The House of Representatives passed a wartime spending bill of nearly $80 billion Saturday, sending President George W. Bush a downpayment on the costs of waging the war against Iraq. The package also combats terrorism, shores up defenses at home and provides new aid to airlines.
The Senate approved the legislation Friday night, and Mr. Bush was expected to sign it into law quickly.
"We pay for the supplies, the ammunition, the training, so that our men and women in uniform can do their jobs in Iraq, in Afghanistan and around the world," said Dennis Hastert, speaker of the Republican-led House.
The bill passed by voice votes in the House and Senate, the last major action before Congress leaves for its two-week spring recess. It moved quickly through Congress as lawmakers sought to show solidarity with U.S. troops but reached its final form only after heated debate over numerous items in the package not directly related to the war, such as agriculture research labs and weather satellites.
The overall bill is dominated by $62.4 billion for Pentagon costs of the Iraq invasion and battles elsewhere against terrorism. Mr. Bush asked Congress for a $74.7 billion version less than three weeks ago.
In a wide divergence from Mr. Bush, lawmakers granted him little of the independence he requested from congressional controls in deciding details of how the money would be spent.
"We are not sworn to uphold a president of the United States," Democratic Sen. Robert Byrd told his colleagues. "We are sworn to uphold the Constitution," which gives lawmakers the power of the purse.
Mr. Bush had wanted unfettered control of $60 billion of the nearly $63 billion the Pentagon would get, but the emerging House-Senate compromise slices the money he would control to $15 billion.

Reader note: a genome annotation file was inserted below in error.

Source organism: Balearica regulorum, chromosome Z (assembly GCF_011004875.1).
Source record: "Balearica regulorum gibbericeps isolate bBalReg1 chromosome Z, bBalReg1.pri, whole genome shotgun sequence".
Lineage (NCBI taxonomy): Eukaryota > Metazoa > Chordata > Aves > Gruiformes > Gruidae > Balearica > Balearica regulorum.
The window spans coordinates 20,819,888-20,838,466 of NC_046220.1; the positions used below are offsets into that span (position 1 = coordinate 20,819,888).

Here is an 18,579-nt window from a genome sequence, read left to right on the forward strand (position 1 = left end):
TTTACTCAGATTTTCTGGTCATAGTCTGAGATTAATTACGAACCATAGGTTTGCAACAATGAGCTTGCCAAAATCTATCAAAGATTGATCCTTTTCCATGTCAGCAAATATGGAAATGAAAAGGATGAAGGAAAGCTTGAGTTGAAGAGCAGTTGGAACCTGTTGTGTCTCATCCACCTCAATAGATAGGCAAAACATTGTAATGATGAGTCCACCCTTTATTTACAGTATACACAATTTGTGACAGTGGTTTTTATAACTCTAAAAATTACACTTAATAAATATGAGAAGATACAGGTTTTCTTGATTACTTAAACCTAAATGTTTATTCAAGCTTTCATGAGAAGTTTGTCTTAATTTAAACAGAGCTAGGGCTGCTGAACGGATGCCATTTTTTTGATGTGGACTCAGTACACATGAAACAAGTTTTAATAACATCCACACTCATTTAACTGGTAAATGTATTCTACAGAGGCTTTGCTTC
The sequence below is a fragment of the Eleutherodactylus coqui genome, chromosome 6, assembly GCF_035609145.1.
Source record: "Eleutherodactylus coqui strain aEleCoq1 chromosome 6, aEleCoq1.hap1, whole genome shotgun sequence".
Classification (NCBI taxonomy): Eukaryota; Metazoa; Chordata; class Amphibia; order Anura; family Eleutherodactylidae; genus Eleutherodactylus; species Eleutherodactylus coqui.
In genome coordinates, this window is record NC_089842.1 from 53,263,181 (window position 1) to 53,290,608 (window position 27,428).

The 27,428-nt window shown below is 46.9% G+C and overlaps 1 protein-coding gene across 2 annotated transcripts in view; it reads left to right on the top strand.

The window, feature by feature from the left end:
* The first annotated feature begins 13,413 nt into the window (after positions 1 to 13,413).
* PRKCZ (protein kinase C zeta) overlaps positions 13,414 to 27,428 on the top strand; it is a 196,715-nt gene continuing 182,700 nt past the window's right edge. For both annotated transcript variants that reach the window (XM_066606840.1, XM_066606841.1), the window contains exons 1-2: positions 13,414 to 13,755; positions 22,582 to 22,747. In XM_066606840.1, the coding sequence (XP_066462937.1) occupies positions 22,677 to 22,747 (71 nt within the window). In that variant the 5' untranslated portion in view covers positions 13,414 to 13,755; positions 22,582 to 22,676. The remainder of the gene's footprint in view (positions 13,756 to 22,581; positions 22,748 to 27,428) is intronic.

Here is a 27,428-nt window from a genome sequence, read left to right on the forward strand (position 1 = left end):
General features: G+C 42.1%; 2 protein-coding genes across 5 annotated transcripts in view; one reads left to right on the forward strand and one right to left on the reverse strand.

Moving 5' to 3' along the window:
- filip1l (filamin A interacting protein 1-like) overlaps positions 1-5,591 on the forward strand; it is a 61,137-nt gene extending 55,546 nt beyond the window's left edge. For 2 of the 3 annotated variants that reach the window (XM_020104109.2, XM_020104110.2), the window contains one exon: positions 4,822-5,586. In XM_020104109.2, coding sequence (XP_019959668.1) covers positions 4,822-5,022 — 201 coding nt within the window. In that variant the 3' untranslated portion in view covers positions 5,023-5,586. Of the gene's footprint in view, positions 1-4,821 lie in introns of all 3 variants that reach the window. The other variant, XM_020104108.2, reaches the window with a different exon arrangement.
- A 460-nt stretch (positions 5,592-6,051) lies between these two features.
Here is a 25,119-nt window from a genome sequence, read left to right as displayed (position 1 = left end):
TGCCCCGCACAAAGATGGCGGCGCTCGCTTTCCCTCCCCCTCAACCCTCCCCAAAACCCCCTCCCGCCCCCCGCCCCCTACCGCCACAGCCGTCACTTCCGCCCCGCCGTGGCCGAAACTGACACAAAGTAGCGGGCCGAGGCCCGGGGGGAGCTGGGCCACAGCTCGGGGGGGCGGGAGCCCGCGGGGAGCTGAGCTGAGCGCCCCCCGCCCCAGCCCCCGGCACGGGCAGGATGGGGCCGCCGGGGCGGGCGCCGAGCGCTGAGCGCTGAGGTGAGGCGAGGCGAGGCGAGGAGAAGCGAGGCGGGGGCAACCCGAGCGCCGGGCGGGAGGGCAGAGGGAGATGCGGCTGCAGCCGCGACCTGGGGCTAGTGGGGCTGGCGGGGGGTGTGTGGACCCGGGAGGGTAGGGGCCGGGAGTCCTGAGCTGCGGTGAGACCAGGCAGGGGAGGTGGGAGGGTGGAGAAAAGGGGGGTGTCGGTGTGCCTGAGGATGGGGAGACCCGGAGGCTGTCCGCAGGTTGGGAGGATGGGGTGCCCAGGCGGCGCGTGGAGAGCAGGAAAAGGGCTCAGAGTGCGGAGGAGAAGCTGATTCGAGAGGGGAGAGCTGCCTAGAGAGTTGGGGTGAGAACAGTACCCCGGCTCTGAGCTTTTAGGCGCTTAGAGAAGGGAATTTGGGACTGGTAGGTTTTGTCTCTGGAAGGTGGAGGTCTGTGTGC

Reversing an earlier decision, lawmakers also voted by voice to require Mr. Bush to notify lawmakers of how he will spend the money five days before he dispenses it.
They also eliminated or limited Mr. Bush's power over other funds he proposed. A $150 million Pentagon fund he requested to help insurgents around the world was eliminated, and $1.5 billion for Homeland Defense Secretary Tom Ridge was chopped to $150 million.
Resolving one dispute, Mr. Bush won the power to give the Pentagon a role in disbursing some of nearly $2.5 billion for rebuilding Iraq and providing humanitarian aid there. Some lawmakers wanted to steer the entire sum to the State Department, but final language included the Defense Department among the agencies that could get the funds, believed by many to be only a start on the ultimate costs.
Aid to U.S. allies and spending to bolster security for U.S. diplomats would come to nearly $8 billion, including $1 billion each for Israel and Turkey and assistance for Colombia, Pakistan and other nations.
There was also an agreement qualifying whether DHL Worldwide Express, a German-owned delivery service, can ship U.S. military cargo.
The aid package for financially struggling U.S. airlines was set at $2.9 billion. It was dominated by cash aid for carriers.
By ALAN FRAM